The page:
“Being polite” means – no any physical encounter, no offensive words, no name calling, etc., and REQUIRED by the law.

“Being nice” means – “do not tell me what might upset me”. And there is NO law which requires people to be nice.
An imaginary conversation.
"You should not tell me this".
"Why?"
"Because it makes me feel sad".
"And?"
"You should not tell me this"!
"Why?!"
"Because it makes me feel sad"!!
"Why should I care about how you feel?"
"Because ...
...
you need to be nice!"
"Why?"
"Because! ... I'm leaving! You are impossible!"

If someone gets so easily upset, that one just should not go even close to politics (or management, or any professional field, really: for more follow to http://www.gomars.xyz/op.html#stag).

2. The more debates take place the better. Censoring posts on the ground “I disagree with it”, or “this makes me feel bad” only leads to pushing people out of THIS place of the debate, but not out of the debate.  
People will not stop thinking what they are thinking, but will find other venues to express it (for example, by voting for Trump). 
In the long run, that is exactly what we need these days – we (democrats, progressives) need to get separated ("give each other a space"), give time to different groups to get a better, clearer understanding who wants what and who is who, and what they really want. Then those different factions, groups, "cliques", would be able to find a common ground.
To the advocates of censorship "because it cuts fake news" - (a) if you cannot see which news is fake, you should not go into politics; (b) if you afraid people would be influenced by fake news you should offer your counter-opinion; (c) make sure that for you "fake news" is not just something "I don't like it".

3. At some point, everyone will need to make a decision: am I BY the movement, or IN the movement (does not depend on what movement)?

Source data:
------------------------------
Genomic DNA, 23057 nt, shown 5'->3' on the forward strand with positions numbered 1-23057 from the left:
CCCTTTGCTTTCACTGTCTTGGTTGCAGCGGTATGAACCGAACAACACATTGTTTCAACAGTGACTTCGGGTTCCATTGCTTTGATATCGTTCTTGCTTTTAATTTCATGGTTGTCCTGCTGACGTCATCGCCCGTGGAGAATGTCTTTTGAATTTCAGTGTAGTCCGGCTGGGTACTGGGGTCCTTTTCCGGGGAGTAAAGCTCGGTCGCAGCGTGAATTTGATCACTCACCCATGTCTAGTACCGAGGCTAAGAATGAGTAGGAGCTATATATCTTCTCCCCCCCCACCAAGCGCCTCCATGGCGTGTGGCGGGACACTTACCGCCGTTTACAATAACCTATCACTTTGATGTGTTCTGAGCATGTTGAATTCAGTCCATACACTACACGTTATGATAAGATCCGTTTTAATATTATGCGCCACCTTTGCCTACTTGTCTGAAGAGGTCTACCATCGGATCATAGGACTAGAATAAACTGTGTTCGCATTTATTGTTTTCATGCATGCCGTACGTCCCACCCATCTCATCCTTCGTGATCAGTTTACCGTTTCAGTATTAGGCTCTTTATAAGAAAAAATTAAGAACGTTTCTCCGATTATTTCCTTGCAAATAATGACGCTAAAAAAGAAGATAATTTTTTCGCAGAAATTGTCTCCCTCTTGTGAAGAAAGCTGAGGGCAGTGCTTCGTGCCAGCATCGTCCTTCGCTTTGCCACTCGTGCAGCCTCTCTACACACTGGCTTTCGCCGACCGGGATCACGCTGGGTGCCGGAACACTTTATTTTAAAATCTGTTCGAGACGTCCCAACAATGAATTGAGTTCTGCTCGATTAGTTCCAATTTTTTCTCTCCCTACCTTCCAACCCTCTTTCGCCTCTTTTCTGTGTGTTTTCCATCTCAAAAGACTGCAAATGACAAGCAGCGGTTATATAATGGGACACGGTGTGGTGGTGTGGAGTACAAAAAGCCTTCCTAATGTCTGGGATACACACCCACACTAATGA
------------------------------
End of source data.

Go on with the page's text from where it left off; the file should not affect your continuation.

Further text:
BY the movement means – providing types of support – verbal, monetary, etc.

IN the movement means – allocating a certain amount of time on various political actions. Among those actions, #1 is education themselves on the laws governing social changes.

For better or worse, Karl Marx’s “Das Kapital” became the theoretical foundation of the following social revolutions (many!).

For a "progressivist", the theoretical foundation is “Saving Capitalism” by Robert B. Reich.

Read, think, discuss, plan, act.

Or, offer another book!
Your (and mine, many of us) twits and Facebook posts do NOT represent a solid logical theoretical foundation for the actions needed to do "Our Revolution".

Let us be clear – without deep understanding of the true reasons for the country getting to the current social, political, economic state, the fate of any movement (all movements) will be the same as the fate of the “Occupy Wall-Street” - gradual decline and dissolving.

4. Bernie Sanders said It wasn't that Donald Trump won the election, it was that the Democratic Party lost the election”


BTW: he said it five month after the election day; I said the same right after it (https://teachologyforall.blogspot.com/2017/04/clinton.html), but the difference is – no one cares what I say, Bernie’s every word gets scrutinized from right and left.
After Sanders said it, there is no turning back. Now everyone inside and outside of the Dem Party has to express his or her position toward the statement: agree, disagree, not sure, or ignore (acting like he has never said it).Arguing about the meaning of this statement is just useless